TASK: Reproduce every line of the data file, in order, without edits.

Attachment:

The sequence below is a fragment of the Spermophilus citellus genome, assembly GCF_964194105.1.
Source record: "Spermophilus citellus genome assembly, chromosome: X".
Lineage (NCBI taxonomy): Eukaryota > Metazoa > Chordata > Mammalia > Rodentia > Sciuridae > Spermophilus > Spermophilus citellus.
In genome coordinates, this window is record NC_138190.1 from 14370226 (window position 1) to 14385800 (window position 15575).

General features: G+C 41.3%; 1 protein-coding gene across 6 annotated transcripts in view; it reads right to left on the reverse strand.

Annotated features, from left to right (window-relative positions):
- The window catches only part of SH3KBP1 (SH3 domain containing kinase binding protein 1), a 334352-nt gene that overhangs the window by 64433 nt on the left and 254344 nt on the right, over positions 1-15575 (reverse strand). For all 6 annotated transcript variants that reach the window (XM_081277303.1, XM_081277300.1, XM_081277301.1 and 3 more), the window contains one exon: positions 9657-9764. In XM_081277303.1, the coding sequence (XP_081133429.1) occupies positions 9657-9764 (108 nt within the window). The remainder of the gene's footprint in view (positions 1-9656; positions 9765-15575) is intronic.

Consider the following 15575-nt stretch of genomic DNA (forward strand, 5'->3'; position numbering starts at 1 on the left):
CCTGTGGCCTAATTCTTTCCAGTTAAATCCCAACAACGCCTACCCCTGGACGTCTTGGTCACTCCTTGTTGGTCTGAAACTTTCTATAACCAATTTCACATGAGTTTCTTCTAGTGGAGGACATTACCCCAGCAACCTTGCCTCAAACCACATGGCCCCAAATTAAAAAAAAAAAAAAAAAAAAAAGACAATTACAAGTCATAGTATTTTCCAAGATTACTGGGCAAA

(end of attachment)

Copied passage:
The sequence below is a fragment of the Spermophilus citellus genome, assembly GCF_964194105.1.
Source record: "Spermophilus citellus genome assembly, chromosome: X".
Lineage (NCBI taxonomy): Eukaryota > Metazoa > Chordata > Mammalia > Rodentia > Sciuridae > Spermophilus > Spermophilus citellus.
In genome coordinates, this window is record NC_138190.1 from 14370226 (window position 1) to 14385800 (window position 15575).

General features: G+C 41.3%; 1 protein-coding gene across 6 annotated transcripts in view; it reads right to left on the reverse strand.

Annotated features, from left to right (window-relative positions):
- The window catches only part of SH3KBP1 (SH3 domain containing kinase binding protein 1), a 334352-nt gene that overhangs the window by 64433 nt on the left and 254344 nt on the right, over positions 1-15575 (reverse strand). For all 6 annotated transcript variants that reach the window (XM_081277303.1, XM_081277300.1, XM_081277301.1 and 3 more), the window contains one exon: positions 9657-9764. In XM_081277303.1, the coding sequence (XP_081133429.1) occupies positions 9657-9764 (108 nt within the window). The remainder of the gene's footprint in view (positions 1-9656; positions 9765-15575) is intronic.

Consider the following 15575-nt stretch of genomic DNA (forward strand, 5'->3'; position numbering starts at 1 on the left):
CCTGTGGCCTAATTCTTTCCAGTTAAATCCCAACAACGCCTACCCCTGGACGTCTTGGTCACTCCTTGTTGGTCTGAAACTTTCTATAACCAATTTCACATGAGTTTCTTCTAGTGGAGGACATTACCCCAGCAACCTTGCCTCAAACCACATGGCCCCAAATTAAAAAAAAAAAAAAAAAAAAAAGACAATTACAAGTCATAGTATTTTCCAAGATTACTGGGCAAA